Just hiding the trigger until it’s ready would work in most cases, but that is an imperfect solution, especially if the trigger is someplace the player has already been. I recall once in Morrowind I found an interesting cave and explored it thoroughly. Hours later I stumbled on a main story quest that directed me to that very cave. I went back and discovered that deep in the bowels of the cave, a new door had appeared, House of Leaves style. This didn’t bother me, really; it’s like quietly respawning accidentally-destroyed, game-critical entities when the player’s not looking.

    But in a game like Morrowind, a game of rootless exploration, such things are a lot of more digestible. In a game like Assemblance, which seems much more focused, it becomes a problem. You have more patience than I do, HM. I could maybe live with the triggers-are-only-triggers-when-they’re-triggers thing, but that AND an unreliable narrator that ultimately reveals nothing would irritate me to no end.

  2. Hi Steerpike, thanks for being the only commenter here. It was getting a little lonely, y’know?

    To be fair, the game could argue the triggers only work in the order they do because that’s how the mind works! A later trigger won’t work unless you’ve built up to it. But it didn’t feel very coherent to me. I could give it a pass until I felt like it was toying with me and I was hunting for triggers under mattresses and that sort of thing.

    Fortunately, unlike Morrowind, Asemblance is a small space and I was able to bear the imperfections. All told playing was around 2-3 hours I think. I could recommend anyone playing until the first ending provided you accepted you weren’t going to understand the story. It’s classy in many ways, so I’m still excited to see the next “episode” of Asemblance.

    I’m hoping Nilo Studios will learn from what went wrong (they favourited my tweets when I said I was disappointed). The trouble as I see it is that there is a core group that really love the game – these people are happy with the game as it is – but I think a lot more players could dig this if it was a tad more transparent.

  3. Well, good on them for favoriting your tweets and accepting thoughtful criticism. Given what you say above it could just as easily have become WHY HM, WHY WOULD YOU LOOK AT OUR BUTTERFLY BEFORE IT WAS READY TO BE LOOKED AT THIS IS YOUR FAULT

    So I appreciate the developers’ willingness to consider the perspective. After all, beauty is in the eye of the beholder, right? With luck Nilo Studios will take to heart both your compliments and your issues. They definitely seem to have a lot of talent, and I’m interested to see what else they’re able to show us!

  4. I hadn’t heard of this one before, so thanks for pointing it out to me. Not a game I think I’ll go for, but certainly a studio I will look out for in the future.

  5. I feel awful suggesting this, but it would be worth picking up after a big discount.

  6. Even (yesterday) played Verde station in one session and was impressed by this small but fine piece of SciFi. Craddle is on my wish list, and now Asemblance as well. And glad you are also into ARGs! See you at unFiction? :D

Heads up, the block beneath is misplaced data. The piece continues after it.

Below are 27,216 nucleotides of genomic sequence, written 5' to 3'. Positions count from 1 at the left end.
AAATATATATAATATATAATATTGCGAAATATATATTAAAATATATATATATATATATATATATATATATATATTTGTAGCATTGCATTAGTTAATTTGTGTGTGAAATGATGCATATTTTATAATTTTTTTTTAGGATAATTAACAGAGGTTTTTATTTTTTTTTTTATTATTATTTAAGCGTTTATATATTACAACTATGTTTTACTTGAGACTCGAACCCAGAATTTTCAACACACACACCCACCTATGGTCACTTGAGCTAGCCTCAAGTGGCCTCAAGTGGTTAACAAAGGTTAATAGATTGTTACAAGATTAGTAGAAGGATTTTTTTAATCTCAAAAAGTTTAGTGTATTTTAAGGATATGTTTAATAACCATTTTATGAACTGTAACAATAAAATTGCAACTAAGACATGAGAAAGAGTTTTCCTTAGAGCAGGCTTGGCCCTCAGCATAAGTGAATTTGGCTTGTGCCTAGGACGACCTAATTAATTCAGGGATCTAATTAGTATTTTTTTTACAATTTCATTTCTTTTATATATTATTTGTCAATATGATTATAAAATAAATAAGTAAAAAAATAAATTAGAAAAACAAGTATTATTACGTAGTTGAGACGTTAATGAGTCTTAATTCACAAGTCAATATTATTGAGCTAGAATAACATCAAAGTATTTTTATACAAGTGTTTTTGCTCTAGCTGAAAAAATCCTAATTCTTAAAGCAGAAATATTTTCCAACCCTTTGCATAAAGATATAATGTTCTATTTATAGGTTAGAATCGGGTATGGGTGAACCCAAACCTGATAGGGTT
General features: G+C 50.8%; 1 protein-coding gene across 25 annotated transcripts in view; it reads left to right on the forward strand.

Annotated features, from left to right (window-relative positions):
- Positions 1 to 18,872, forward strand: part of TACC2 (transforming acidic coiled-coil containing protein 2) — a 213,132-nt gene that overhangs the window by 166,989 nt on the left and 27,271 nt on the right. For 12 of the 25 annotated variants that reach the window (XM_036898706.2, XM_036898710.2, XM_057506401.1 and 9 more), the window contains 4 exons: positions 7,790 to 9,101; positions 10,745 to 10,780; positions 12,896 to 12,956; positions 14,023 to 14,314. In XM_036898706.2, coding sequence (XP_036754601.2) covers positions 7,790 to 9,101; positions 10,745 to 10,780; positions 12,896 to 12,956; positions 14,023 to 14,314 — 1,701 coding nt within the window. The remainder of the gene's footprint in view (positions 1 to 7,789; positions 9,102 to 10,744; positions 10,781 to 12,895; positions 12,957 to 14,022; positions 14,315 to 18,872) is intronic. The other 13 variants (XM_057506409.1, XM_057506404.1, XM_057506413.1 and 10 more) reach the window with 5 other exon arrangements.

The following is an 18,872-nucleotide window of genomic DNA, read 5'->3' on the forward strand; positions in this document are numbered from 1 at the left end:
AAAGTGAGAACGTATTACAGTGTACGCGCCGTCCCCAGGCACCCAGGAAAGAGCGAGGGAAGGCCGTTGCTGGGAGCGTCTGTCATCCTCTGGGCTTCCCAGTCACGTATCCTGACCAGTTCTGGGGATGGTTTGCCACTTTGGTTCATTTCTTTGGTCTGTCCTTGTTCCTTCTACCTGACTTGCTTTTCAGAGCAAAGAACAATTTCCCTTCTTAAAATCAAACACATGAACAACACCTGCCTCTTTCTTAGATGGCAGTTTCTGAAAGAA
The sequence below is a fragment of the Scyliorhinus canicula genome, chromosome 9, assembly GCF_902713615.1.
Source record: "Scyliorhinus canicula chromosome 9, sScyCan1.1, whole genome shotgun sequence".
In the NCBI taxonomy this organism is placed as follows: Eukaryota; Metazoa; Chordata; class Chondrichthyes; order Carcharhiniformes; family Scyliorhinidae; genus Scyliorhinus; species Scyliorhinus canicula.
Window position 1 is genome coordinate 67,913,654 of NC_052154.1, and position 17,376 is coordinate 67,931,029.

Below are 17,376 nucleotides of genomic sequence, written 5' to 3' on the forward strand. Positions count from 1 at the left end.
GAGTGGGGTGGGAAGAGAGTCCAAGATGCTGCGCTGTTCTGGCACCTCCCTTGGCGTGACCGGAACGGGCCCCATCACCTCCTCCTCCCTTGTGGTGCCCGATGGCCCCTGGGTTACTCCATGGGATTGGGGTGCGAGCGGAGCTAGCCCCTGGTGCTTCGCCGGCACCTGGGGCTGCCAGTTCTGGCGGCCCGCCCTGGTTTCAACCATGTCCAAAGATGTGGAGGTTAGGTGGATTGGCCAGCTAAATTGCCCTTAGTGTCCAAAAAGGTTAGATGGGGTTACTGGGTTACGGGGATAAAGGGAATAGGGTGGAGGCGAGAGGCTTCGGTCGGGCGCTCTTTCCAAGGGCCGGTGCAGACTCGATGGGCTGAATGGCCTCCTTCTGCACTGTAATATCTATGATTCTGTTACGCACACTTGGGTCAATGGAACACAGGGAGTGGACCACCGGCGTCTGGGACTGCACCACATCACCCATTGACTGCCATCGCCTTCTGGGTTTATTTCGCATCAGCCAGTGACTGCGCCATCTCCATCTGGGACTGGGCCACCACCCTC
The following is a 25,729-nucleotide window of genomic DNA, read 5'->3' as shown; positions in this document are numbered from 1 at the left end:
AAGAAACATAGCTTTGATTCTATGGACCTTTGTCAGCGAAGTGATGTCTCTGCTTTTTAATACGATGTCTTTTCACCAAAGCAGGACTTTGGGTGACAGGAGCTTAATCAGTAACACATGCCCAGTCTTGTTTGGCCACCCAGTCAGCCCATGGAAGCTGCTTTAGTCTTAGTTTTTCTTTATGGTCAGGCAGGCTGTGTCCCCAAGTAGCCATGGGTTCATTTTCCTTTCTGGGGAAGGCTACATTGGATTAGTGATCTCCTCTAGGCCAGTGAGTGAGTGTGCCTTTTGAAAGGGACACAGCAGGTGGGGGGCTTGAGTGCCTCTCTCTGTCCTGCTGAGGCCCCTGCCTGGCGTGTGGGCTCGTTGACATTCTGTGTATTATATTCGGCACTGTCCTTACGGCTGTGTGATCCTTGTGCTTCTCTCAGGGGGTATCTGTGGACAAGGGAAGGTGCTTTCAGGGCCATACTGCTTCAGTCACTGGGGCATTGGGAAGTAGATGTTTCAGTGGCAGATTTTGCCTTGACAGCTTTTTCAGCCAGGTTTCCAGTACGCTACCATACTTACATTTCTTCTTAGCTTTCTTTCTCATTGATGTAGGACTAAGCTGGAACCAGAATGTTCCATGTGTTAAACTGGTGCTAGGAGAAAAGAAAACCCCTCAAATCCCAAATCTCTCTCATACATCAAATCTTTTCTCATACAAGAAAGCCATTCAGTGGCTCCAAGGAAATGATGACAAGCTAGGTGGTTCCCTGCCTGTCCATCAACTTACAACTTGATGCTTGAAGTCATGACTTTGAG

greetings, merzmensch aka kosmopol

  7. Yes, I really love Verde Station. Cradle is definitely worth the time I spent with it, but expect a LOT of reading.

    I’m not sure I have the time to engage with ARGs although I like the idea of them. I much more likely to be making my own failed ARGs!.

  8. Oh this accidental ARG is soo amazing! I totally know your feelings. I actually did two ARGs on myself: one with a mysterious Puppet Master from Texas (who I know only with his nickname XIII, but with whom I spent weeks of intensive communication) and one by myself. This was tons of work and nerves, but it was very inspiring experience.

    We also had such situation like spreading to folks a random coordinates, and finding out, a group of 20 players, who live near the coordinates, are about to go there and look for hints/swags/dead mails (and we both were living far away from this point). So we had to re-act, and used ingame the foundings these peoples did at the named location.

    ARG was my life, and if I had more time, I’d install more and more ARGs. Now I only report about running projects (http://merzmensch.blogspot.com).

    Anyway, enough about me – I am every happier to found out your site here (and I have to thank Verde Station, who led me via google search to you).

  9. merzmensch, hats off to you, you really do love your ARGs! ARGs are extremely hard work and I can imagine it is gratifying to see people chasing up clues and figuring their way through your crazy logic maze. There’s always a little… danger involved. That it’s all going to fail, that a clue or bridge will be unsuccessful. I found it stressful but perhaps it’s exhilarating for some?

  10. Absolutely – in all aspects. It’s a thrilling and fascinating experience – and a pretty stressful one. I played many “grassroots” (player made ARGs) and many of them failed because of lack of motivation (by puppet masters, or by players). But this two grassroots we/I made, were fortunately successful. In aftermath, if I come back to these contents, blogs, materials used in the ARGs, I feel a nostalghia, a strange bright depression like those protagonist of Tommaso Landolfi in his unbelievably wonderful short story “Dialogue of the Greater Systems” – me and some players are just a bunch of people, who have this shared memories, this experience from both parts of curtains.

    I’ll do once a transmedial documentary about it, even if I am unsure, whether it’s relevant for somebody besides of the member of these events. Well, “The Institute” as documentary exists, so why not? :-)

    And yes, this is an exciting experience – to read your recipients in real time – and (since you aren’t bound on a project schedule, like professional marketing ARGs) to re-act to their ideas in the story flow. This meta-interaction is perhaps still undiscovered by writers, though you can make a perfect (for all participants) narrative in such crowd sourcing project.